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The E-Sylum: Volume 18, Number 8, February 22, 2015, Article 7

THE RISE AND FALL OF NUMISMATIC SCRAPBOOK MAGAZINE

David Alexander published an excellent article February 17, 2015 for CoinWeek about the history of Numismatic Scrapbook Magazine . Here's a short excerpt. Be sure to read the complete article online. -Editor

Numismatic Scrapbook Magazine

When Lee Hewitt planned his new magazine, it was going to be literally a “scrap book” offering excerpts from books published years before that were now long out of print and inaccessible to collectors of 1935. Then monthly news and notices were added to the mix when they could be obtained.

Volume 1, Number 1 appeared dated January 1935. It was a small (4 3/16 x 3 1/3 inches” eight-page publication boasting a bright yellow cover with bold scarlet sunburst enclosing NUMISMATIC/ SCRAPBOOK/ JANUARY 1935. Precisely 200 copies were printed, but by 1938 the year’s run totaled 524 pages. The first year saw new issues every two months but monthly appearance was soon the rule.

Subscriptions were $1 per year. The only serious competitor then existing was The Numismatist, journal of the American Numismatic Association (ANA), a kind of cross between an overgrown club publication and a learned journal.

Lee F. Hewitt recalled in June 1969 that in his magazine’s first year the ANA was 47 years old and had only 1,200 members. There were only 35 functioning coin clubs in the U.S. and perhaps a dozen significant, full-time coin dealers. He became an active member in the Chicago Coin Club and in 1939 helped found the Central States Numismatic Society (CSNS), first major regional coin organization.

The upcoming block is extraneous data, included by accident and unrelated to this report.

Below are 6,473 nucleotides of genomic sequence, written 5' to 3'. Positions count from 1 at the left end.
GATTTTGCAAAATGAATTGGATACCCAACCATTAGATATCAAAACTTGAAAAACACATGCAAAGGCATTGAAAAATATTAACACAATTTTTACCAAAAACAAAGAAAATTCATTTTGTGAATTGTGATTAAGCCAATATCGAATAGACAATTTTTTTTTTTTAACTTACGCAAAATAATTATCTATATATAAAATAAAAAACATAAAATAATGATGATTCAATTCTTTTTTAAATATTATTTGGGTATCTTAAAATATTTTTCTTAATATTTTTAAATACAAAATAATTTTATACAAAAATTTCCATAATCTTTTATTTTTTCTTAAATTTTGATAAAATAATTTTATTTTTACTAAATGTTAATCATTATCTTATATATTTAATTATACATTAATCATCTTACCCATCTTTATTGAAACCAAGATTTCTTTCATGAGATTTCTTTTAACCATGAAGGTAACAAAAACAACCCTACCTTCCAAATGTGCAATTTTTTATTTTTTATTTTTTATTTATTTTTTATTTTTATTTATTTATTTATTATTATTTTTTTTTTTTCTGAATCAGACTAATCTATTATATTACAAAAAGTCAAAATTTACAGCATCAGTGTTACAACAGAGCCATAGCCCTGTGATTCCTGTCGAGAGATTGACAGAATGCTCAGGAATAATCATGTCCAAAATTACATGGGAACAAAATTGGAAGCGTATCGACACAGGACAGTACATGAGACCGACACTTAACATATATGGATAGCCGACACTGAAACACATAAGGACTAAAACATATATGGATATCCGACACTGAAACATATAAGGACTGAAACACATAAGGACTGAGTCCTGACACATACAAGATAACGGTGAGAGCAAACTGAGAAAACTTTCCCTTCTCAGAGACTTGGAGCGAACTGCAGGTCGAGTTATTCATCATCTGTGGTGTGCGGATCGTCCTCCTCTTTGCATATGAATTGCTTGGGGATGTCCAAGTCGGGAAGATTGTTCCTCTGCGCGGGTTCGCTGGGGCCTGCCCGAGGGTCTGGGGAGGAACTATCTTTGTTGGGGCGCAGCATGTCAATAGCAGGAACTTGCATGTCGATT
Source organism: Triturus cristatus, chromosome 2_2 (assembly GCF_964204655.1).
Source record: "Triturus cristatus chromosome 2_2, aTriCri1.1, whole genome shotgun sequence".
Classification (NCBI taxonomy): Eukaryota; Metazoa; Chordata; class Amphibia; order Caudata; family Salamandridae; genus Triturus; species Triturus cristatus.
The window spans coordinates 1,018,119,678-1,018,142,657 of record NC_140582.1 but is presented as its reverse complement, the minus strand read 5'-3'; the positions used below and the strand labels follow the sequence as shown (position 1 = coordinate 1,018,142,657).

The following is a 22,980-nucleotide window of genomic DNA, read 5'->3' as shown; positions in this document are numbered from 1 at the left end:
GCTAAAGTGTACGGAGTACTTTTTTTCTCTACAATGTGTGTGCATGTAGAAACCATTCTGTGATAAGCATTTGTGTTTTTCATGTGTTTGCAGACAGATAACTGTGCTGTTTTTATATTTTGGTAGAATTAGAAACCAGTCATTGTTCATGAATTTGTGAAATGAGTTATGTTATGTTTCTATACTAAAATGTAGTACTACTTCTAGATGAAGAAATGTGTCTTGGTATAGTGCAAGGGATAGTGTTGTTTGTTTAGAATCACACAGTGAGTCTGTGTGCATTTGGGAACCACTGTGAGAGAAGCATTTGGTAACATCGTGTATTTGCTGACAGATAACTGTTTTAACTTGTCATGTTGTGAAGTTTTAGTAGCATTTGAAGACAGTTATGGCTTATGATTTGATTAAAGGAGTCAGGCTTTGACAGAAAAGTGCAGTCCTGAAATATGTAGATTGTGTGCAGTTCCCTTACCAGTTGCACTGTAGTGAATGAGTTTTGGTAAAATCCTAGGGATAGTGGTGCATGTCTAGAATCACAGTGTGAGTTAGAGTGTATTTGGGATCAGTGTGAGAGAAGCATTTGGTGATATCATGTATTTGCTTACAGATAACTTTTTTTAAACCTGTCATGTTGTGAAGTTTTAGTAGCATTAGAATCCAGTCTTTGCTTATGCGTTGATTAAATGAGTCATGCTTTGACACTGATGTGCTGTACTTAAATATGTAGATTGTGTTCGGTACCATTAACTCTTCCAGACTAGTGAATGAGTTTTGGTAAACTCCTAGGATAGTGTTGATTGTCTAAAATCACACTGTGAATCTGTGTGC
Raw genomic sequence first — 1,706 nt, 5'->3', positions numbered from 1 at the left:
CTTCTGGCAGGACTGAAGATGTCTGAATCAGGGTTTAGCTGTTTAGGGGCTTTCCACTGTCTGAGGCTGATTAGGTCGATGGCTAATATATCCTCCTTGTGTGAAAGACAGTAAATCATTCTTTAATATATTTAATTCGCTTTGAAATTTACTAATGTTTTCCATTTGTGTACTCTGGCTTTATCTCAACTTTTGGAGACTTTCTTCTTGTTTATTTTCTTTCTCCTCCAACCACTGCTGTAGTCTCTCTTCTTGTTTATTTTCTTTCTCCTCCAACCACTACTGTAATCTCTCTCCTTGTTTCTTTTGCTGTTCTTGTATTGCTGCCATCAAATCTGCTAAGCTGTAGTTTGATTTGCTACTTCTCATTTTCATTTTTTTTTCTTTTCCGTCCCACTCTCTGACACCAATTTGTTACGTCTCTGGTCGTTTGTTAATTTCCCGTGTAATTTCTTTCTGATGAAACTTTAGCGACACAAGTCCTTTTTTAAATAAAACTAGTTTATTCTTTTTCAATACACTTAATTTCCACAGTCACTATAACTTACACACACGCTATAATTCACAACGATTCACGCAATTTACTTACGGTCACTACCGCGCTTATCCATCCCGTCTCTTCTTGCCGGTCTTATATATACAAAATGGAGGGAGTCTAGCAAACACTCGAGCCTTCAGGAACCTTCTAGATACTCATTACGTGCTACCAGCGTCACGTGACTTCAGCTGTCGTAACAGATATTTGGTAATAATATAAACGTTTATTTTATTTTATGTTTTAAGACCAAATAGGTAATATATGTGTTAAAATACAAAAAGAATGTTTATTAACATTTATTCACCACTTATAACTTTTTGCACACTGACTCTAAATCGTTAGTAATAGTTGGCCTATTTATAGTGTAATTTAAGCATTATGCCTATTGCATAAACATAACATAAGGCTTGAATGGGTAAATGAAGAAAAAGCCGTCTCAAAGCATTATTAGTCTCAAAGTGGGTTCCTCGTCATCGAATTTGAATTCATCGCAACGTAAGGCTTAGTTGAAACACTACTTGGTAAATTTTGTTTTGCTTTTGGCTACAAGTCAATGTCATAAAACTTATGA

A huge boost to Numismatic Scrapbook was the U.S. commemorative coin boom that came to a boil in 1935. American commemorative half dollars had first been issued in 1892, and continued to appear intermittently through 1934, when 50 cents was a still a respectable amount of money.

In 1935-1936 a commemorative madness erupted with dozens of subjects proposed and many actually getting through Congress on subjects ranging from the sublime to the ridiculous. Any modern collector has but to look in the Guidebook of United States Coins (the “Red Book”) to see how many 1936-dated commemoratives were actually issued.

Going monthly, Hewitt’s magazine grew to 5 x 7½ inch format. Its beige and light red cover now bore a fixed design with red script Numismatic Scrapbook MAGAZINE, America’s Authority on Coin Collecting over a large Morgan dollar obverse. The coin’s date 19—was blocked by a tablet announcing A monthly magazine for the Collector of Coins, Tokens, Medals and Paper Money. The issue date appeared at the bottom. This basic design was retained until 1969.

Lee Hewitt Internally, Hewitt separated editorial (written materials, articles and news) from the fat body of advertising that made the magazine marvelously profitable for decades. Each issue included a “Beginner’s Primer,” and each January boasted a “Crystal Ball” of predictions by dealers and a few collectors.

Critics sometimes sneered that the predictions were merely disguised advertising for what this or that dealer happened to have in stock. This overlooked such contributions as Miami dealer William Fox Steinberg’s mid-1950’s urging just after the 1950-D Jefferson nickel boom, “Don’t worry about how many nickels the Mint is going to make, just enjoy your coins and good health!”

Another Hewitt secret weapon was a brilliant young linotype operator named Arlie Slabaugh (born 1926) a deaf-mute whose unerring eye could tell him what space would be left blank by a story he was typesetting. His fast-moving mind and fingers would compose a short to fill the space before his type-setting reached the bottom of the column.

To read the complete article, see:
The Rise And Fall Of Numismatic Scrapbook Magazine (www.coinweek.com/education/the-rise-and-fall-of-numismatic-scrapbook-magazine/)



Wayne Homren, Editor

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